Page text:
Gallstones form when bile stored in the gallbladder hardens. Your gallbladder is a small, pear-shaped organ on the right side of your abdomen, just beneath your liver. It holds a digestive fluid called bile that’s released into your small intestine. Gallstones are pebble-like pieces of concentrated bile material, typically made up of cholesterol or bilirubin that collect at the bottom of your gallbladder. These deposits can be as small as a grain of sand or as large as a golf ball.
Approximately 10 to 15% of people in the United States have gallstones, so they are very common. In most cases, gallstones do not cause symptoms or require treatment. However, if you’re experiencing severe pain, discomfort, or other debilitating symptoms, you may need to undergo gallbladder surgery. Keep reading to learn more about gallstones, how they can affect your quality of life, and when to seek medical care from your doctor.
Gallstones are believed to form when bile contains too much cholesterol or bilirubin, not enough bile salts, or when the gallbladder does not empty as it should. Although it is unclear exactly what causes gallstones, doctors think they can form as a result of the following factors.
Women are more at risk of developing gallstones than men for a variety of reasons. Estrogen increases cholesterol levels, and progesterone slows down gallbladder contractions. Both hormones are especially high during menstruation and pregnancy. Other common risk factors include:
Gallstones are typically asymptomatic unless one gets stuck somewhere and causes a blockage. When gallstones become larger, or when they begin obstructing bile ducts, you may start to experience symptoms or “attacks.” The most common symptom of gallstones is abdominal pain in the upper right side of your abdomen, where the gallbladder is located. Other symptoms may include:
You should consult your doctor immediately if you develop any of the following symptoms:
Asymptomatic gallstones are sometimes discovered by accident during testing for another diagnosis. However, when pain persists, your doctor may want to conduct a full medical history and physical exam. Tests and procedures used to diagnose gallstones and their complications at Digestive Healthcare Center include:
Approximately 70% of people have asymptomatic gallstones. According to the Society of American Gastroenterologic and Endoscopic Surgeons, if you don’t have symptoms from your gallstones, you shouldn’t have surgery to remove your gallbladder. However, if your gallstones do cause symptoms, your doctor may recommend laparoscopic cholecystectomy. This minimally invasive procedure provides several benefits when compared with open surgery, such as:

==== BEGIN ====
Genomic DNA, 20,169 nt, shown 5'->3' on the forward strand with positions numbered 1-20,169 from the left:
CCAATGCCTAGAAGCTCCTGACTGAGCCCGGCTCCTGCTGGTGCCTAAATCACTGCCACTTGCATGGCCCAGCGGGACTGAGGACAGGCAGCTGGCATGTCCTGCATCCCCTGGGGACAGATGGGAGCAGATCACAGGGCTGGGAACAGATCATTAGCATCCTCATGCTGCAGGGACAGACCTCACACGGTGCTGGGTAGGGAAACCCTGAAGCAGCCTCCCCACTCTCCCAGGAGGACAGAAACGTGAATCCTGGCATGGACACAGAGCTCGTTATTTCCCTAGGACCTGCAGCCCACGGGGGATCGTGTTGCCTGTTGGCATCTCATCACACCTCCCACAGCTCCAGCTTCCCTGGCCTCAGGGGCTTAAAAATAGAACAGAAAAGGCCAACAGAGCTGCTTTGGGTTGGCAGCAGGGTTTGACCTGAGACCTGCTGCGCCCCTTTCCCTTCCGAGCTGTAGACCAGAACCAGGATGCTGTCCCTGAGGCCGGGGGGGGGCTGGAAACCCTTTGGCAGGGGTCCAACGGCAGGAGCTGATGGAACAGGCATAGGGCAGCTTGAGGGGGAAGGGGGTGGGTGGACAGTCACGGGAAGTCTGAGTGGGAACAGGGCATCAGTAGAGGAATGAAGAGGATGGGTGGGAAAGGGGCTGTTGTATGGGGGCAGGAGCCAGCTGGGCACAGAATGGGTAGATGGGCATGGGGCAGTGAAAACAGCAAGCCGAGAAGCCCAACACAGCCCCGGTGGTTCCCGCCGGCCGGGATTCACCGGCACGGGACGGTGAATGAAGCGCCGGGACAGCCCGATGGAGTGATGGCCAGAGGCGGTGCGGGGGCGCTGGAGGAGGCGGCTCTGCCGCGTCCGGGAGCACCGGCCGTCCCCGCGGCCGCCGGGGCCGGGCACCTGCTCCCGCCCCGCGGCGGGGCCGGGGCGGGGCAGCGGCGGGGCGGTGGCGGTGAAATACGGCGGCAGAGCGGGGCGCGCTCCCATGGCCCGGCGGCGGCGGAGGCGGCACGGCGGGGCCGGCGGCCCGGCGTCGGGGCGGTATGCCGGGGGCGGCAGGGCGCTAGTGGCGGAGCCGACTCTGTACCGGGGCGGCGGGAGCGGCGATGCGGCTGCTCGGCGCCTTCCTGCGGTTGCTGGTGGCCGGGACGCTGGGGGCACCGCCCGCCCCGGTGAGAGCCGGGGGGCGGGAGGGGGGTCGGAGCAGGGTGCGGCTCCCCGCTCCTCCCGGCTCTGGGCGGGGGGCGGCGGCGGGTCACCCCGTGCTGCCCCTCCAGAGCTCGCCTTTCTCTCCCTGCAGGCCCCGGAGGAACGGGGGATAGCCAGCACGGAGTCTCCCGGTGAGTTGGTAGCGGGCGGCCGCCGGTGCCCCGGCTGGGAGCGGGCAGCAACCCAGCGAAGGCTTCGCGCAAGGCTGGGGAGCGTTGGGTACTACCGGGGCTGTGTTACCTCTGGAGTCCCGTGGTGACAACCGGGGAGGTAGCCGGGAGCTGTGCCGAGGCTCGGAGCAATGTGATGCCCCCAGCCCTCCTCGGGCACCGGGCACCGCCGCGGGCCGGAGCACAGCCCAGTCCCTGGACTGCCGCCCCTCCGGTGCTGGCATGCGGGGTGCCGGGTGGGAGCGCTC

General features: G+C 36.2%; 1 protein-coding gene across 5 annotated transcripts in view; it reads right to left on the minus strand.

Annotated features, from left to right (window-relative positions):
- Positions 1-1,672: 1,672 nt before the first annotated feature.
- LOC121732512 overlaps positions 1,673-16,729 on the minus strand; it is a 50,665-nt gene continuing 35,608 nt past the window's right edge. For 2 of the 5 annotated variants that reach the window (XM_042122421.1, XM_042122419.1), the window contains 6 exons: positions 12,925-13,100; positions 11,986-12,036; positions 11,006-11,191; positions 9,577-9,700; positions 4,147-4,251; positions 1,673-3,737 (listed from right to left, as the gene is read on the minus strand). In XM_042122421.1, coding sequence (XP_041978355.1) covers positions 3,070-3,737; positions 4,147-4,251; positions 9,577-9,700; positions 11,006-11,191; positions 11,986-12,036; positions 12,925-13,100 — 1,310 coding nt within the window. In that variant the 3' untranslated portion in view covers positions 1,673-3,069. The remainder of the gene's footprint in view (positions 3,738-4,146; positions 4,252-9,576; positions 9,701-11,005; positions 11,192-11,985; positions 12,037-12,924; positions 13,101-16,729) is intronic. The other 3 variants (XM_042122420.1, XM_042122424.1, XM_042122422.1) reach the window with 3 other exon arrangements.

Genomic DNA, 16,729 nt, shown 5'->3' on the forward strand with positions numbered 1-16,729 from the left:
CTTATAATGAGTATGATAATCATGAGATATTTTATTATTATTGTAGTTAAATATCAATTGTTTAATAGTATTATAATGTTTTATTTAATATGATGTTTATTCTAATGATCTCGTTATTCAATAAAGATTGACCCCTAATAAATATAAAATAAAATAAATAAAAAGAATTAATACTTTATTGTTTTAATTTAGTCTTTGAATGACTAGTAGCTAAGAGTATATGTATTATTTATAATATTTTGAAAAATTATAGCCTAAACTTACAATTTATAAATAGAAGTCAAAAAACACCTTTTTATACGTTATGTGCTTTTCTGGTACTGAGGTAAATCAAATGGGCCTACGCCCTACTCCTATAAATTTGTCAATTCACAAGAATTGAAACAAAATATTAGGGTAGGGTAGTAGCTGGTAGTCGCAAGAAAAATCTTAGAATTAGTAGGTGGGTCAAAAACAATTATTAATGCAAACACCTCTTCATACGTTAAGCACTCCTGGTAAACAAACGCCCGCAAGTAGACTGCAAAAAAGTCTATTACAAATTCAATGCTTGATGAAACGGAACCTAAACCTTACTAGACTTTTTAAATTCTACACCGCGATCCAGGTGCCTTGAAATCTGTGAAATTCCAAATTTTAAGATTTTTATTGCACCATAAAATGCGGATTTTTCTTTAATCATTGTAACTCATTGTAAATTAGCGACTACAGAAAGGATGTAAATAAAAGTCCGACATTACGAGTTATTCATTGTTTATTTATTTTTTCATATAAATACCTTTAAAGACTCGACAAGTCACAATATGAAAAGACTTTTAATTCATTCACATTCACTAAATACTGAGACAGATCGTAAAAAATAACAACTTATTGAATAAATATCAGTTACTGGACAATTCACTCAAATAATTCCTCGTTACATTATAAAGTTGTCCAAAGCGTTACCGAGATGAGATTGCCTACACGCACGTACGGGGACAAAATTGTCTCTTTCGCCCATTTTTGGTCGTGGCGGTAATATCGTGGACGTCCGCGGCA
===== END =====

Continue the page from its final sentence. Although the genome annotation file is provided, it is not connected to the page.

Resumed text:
After the procedure, patients can return home the same day. You can usually return to work and other normal activities within a week, as long as they don’t involve heavy lifting. For patients who are unable to have surgery, there are certain oral medications to aid in dissolving gallstones. You should talk to your doctor about the treatment options available and which one is right for you.
At Digestive Healthcare Center, our experienced gastroenterologists are committed to helping you find relief for your gallstones. We use state-of-the-art technology and diagnostic techniques to ensure the highest level of care and comfort for each patient we work with. When you visit one of our offices in New Jersey, our team will discuss your symptoms, provide an accurate diagnosis, and develop a personalized treatment plan. Learn more about the conditions we treat and contact us to schedule a consultation at DHC today!
At Digestive Healthcare Center, we want each patient at our three offices in New Jersey to feel confident about their digestive health. We encourage you to contact us today to make an appointment with one of our expert gastroenterologists – don’t wait to start putting your digestive health first!
Learn more about all things digestive health and wellness by checking out our recent gastroenterology blogs.
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Gallstones form when bile stored in the gallbladder hardens. Your gallbladder is a small, pear-shaped organ on the right side of your abdomen, just beneath your liver. It holds a digestive fluid called bile that’s released into your small intestine. Gallstones are pebble-like pieces of concentrated bile material, typically made up of cholesterol or bilirubin […]